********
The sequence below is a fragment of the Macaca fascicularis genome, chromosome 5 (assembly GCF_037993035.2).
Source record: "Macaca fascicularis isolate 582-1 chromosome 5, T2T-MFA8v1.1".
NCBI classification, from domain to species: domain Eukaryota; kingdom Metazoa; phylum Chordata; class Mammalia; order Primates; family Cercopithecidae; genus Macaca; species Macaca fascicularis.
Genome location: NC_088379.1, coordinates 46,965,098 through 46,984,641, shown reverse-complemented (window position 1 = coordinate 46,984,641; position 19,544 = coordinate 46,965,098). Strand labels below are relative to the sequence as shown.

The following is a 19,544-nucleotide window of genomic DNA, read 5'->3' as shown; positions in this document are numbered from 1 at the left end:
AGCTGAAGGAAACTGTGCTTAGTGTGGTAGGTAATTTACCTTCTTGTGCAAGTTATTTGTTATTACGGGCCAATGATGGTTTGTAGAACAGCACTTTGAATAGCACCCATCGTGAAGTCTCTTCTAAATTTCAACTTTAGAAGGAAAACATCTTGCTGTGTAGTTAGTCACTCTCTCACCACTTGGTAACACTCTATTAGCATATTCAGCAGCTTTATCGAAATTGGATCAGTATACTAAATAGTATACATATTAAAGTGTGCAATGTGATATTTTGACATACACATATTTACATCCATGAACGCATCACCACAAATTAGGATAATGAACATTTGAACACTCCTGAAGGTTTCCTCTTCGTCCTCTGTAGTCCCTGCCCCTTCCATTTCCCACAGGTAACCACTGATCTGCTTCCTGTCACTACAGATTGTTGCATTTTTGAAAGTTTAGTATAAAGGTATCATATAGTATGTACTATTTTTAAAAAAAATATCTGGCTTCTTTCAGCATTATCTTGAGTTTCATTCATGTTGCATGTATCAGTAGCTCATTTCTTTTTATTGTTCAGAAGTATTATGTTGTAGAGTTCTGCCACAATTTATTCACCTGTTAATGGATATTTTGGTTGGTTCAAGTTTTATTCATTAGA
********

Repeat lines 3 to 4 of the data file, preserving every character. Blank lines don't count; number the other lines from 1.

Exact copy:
NCBI classification, from domain to species: domain Eukaryota; kingdom Metazoa; phylum Chordata; class Mammalia; order Primates; family Cercopithecidae; genus Macaca; species Macaca fascicularis.
Genome location: NC_088379.1, coordinates 46,965,098 through 46,984,641, shown reverse-complemented (window position 1 = coordinate 46,984,641; position 19,544 = coordinate 46,965,098). Strand labels below are relative to the sequence as shown.